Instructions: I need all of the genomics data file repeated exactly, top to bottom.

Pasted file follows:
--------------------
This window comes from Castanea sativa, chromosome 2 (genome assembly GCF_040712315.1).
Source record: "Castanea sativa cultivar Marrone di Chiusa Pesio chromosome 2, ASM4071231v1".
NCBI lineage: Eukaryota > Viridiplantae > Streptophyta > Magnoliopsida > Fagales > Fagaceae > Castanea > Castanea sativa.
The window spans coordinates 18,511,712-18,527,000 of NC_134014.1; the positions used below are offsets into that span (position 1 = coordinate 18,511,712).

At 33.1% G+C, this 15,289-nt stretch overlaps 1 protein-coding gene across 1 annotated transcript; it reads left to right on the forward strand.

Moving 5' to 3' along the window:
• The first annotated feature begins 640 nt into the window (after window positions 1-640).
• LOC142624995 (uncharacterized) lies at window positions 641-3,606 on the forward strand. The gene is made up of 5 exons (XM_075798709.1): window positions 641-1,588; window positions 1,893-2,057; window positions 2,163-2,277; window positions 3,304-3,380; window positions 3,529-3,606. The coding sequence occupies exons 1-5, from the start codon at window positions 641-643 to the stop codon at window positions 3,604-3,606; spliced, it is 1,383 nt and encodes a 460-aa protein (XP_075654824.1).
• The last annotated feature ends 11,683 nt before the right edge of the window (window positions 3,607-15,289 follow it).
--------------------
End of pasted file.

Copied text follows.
This window comes from Castanea sativa, chromosome 2 (genome assembly GCF_040712315.1).
Source record: "Castanea sativa cultivar Marrone di Chiusa Pesio chromosome 2, ASM4071231v1".
NCBI lineage: Eukaryota > Viridiplantae > Streptophyta > Magnoliopsida > Fagales > Fagaceae > Castanea > Castanea sativa.
The window spans coordinates 18,511,712-18,527,000 of NC_134014.1; the positions used below are offsets into that span (position 1 = coordinate 18,511,712).

At 33.1% G+C, this 15,289-nt stretch overlaps 1 protein-coding gene across 1 annotated transcript; it reads left to right on the forward strand.

Moving 5' to 3' along the window:
• The first annotated feature begins 640 nt into the window (after window positions 1-640).
• LOC142624995 (uncharacterized) lies at window positions 641-3,606 on the forward strand. The gene is made up of 5 exons (XM_075798709.1): window positions 641-1,588; window positions 1,893-2,057; window positions 2,163-2,277; window positions 3,304-3,380; window positions 3,529-3,606. The coding sequence occupies exons 1-5, from the start codon at window positions 641-643 to the stop codon at window positions 3,604-3,606; spliced, it is 1,383 nt and encodes a 460-aa protein (XP_075654824.1).
• The last annotated feature ends 11,683 nt before the right edge of the window (window positions 3,607-15,289 follow it).